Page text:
The sun felt just glorious!
The air smelled delicious, like someone was baking, but since the smell seemed to be coming from the forest, she decided not to break the rules just yet. Which meant no tracking it down.
Besides, given the briefing she'd had about the local biome, it was probably venomous, poisonous, or out to take her life by other means.
Dad came to fetch her from the ship-creche. "Hey, sweetie. Nice to see you out, at last."
"Nice to be out at last," sighed Susan. "I was starting to forget what sunshine was like."
"Mom's at the doctors'. I have to show you 'round all by myself."
"What're we calling this town, anyway?"
"No, it's real. Andropov is painting a historic sign. Welcome to Wiwazheer. We was here. Established 2093 CE."
Nothing on Earth was like Wiwazheer, and that was the point. Houses were made to become one with the environment, instead of battle against it. They used natural materials and physics and models based on nature to create buildings that needed little power to begin with to maintain a happy climate for their residents.
Which meant that all the buildings were blobby mounds with gopher-hole vents in their curved, grassy roofs. Small crops were already starting all around the stepping-stones. The young trees looked lonely in their appointed spaces, but Susan could already see the grown future.
I'll be a woman by the time it's happened… she mused.
"And this park will be done sometime after we finish the hospital complex," said Dad. "Would you believe we're modelling the air circulation after a termite nest?
"No way. How big is this hospital?"
"We're making it expandable. Wiwazheer isn't going to stay this small. And that ship isn't going to be there forever. When we finally disassemble all of it, we're going to put some kind of library, city hall there."
"Termite nest," said Susan. She could easily believe they were on another planet, even here in the town. Even with Earth food crops everywhere, it was so… weird. "Are there schools?"
"On the co-operative creche model. You learn what you want to learn when you want to learn it. As well as the basic skills you have to learn, of course."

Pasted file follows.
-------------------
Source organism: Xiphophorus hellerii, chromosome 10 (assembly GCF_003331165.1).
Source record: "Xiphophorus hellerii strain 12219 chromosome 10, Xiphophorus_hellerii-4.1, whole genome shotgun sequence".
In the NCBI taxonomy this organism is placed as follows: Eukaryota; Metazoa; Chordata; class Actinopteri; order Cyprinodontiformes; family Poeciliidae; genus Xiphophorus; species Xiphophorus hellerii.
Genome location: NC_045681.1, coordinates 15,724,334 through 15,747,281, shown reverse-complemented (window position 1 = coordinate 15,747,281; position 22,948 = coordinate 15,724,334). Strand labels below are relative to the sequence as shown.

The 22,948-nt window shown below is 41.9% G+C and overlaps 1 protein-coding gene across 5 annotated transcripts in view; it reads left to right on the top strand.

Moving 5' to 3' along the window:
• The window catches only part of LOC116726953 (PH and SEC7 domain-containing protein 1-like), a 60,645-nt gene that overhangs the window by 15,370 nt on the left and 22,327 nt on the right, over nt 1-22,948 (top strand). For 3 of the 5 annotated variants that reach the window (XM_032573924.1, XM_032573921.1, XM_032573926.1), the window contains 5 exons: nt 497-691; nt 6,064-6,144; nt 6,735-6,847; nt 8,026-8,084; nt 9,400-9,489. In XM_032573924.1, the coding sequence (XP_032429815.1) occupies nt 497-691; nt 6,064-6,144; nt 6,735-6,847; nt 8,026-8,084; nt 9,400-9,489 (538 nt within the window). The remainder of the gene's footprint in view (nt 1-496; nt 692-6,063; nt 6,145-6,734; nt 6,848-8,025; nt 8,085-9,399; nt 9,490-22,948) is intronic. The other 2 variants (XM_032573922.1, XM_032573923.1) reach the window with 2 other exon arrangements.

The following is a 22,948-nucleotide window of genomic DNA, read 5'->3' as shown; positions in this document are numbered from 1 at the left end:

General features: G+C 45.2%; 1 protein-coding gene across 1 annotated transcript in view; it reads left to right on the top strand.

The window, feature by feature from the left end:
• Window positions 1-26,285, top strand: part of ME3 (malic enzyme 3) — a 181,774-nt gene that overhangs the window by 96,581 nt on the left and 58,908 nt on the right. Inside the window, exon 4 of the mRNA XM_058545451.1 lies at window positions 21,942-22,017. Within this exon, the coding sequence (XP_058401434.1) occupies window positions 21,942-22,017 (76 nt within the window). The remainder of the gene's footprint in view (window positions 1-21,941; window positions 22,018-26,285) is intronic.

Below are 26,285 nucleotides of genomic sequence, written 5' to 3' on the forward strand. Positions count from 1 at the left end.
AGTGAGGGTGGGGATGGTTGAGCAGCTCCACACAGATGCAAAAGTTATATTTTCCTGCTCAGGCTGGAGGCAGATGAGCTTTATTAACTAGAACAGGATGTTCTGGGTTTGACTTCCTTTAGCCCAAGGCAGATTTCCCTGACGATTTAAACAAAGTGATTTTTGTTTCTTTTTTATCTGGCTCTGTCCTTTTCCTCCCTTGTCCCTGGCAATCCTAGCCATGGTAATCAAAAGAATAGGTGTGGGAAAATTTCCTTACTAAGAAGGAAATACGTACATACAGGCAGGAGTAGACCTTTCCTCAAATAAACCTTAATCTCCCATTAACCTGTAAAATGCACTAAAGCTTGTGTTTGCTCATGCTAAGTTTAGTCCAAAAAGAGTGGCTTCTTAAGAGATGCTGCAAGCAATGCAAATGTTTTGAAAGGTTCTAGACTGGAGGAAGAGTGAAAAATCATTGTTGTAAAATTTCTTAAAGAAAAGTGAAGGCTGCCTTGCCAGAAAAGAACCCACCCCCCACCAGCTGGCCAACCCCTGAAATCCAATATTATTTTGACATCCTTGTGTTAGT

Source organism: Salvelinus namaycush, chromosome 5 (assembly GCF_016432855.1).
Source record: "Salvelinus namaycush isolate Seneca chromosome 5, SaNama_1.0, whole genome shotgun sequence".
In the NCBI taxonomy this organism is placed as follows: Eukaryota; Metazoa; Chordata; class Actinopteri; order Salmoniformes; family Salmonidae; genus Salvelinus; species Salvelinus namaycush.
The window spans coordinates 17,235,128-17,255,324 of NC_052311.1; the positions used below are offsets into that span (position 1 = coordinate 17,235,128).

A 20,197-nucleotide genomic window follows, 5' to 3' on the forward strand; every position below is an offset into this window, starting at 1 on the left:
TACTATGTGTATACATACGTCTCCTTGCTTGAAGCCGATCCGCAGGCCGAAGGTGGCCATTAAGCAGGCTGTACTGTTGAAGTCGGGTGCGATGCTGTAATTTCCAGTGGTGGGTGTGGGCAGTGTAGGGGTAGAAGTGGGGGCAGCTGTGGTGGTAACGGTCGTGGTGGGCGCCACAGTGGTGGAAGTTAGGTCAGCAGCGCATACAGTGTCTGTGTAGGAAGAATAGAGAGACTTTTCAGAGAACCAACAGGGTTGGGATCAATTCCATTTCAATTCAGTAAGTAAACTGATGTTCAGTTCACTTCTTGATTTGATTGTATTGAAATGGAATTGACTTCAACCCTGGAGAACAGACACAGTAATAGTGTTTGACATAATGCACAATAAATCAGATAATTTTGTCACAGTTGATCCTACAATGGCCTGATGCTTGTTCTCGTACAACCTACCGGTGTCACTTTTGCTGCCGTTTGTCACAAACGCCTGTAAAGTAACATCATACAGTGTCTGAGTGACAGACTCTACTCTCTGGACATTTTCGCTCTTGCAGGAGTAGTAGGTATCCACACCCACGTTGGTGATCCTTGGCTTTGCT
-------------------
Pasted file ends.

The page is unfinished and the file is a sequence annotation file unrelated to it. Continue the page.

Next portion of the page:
"Reading, writing and arithmetic?"
"And tracking, hunting, and identification of all dangerous things."
"Of course." Part of her still couldn't believe it. A whole world of new things and not anyone on it to tell her that any of it was a bad idea because of traditions. A new world to nurture and learn to co-operate with.
She half expected the Media to jump out of the bushes and point cameras at her and everyone here to laugh at her. Still expected it all to be a massive joke. Still looked for the cameras and the gawkers and the people who thought they could change her and her family's mind by yelling rude things at her like a lout.
But there was none of that. Just hobbit-houses with gopher holes and bicycles and wide, wide streets of packed soil and air so clean that it almost sparkled.
"The horses are almost ready for foaling," said Dad. "It's kind of icky, since we could only transport foetuses. Do you want to see?"
"Duh. Yeah. Of course I want to see." The chief factor in her signing up for this one-way trip was the promise of horses.
Dad turned down one wide street and headed for a lumpy building with a stylised magnifying glass on it.
Not even two months on the planet and people were doing Architecture.
But then, they were supposed to be valuing all ways of expanding human experience. And on the plus side, anyone looking at it could tell it was supposed to be the science building.
Inside was a warren, with helpful coloured lines to follow all the way to the Animal Labs.
There, in the half-light, was tank upon tank upon tank of infant creature in artificial utero.
"Look, but don't touch," said Dad.
There were lots of different breeds of horses. The draught horse, the tough Australian Brumby, there were even proper ponies with their bulbous bellies and floofy manes.
"I earmarked this one for you," Dad cycled the rack around so she could see. It was still young, yet, not nearly ready for its birthing, but it was undoubtedly the sort of horse she'd always dreamed of.
She was a Paint horse. All brown and black and white patches, with Appaloosa dapples on her rear.
Susan gasped and sprained something trying not to squeal. "Oh, she's so beautiful," she whispered.
Little baby horse hooves twitched in the amniotic fluid. Monitors on the screen to one side of the tank showed all kinds of happy green signs that this little foal was going to be healthy and fit.
"You're going to have to be her momma, when she's foaled. And yes, we have a stable-hole before you ask. With a pull-down bunk so you can sleep with her at night."
"And the formula?" Susan asked. She knew she could not pat the foal, though she dearly wanted to. She could see the tubes that connected almost seamlessly to her foal's umbilical cord.
"Synthesised out of the safe parts of the local flora. She's going to get everything a genuine momma horse would give her."
"Especially lots of loving," whispered Susan. By this time next year, she'd be saddling up and riding her very own horse!
And all those idiots who mocked her for going would be long forgotten.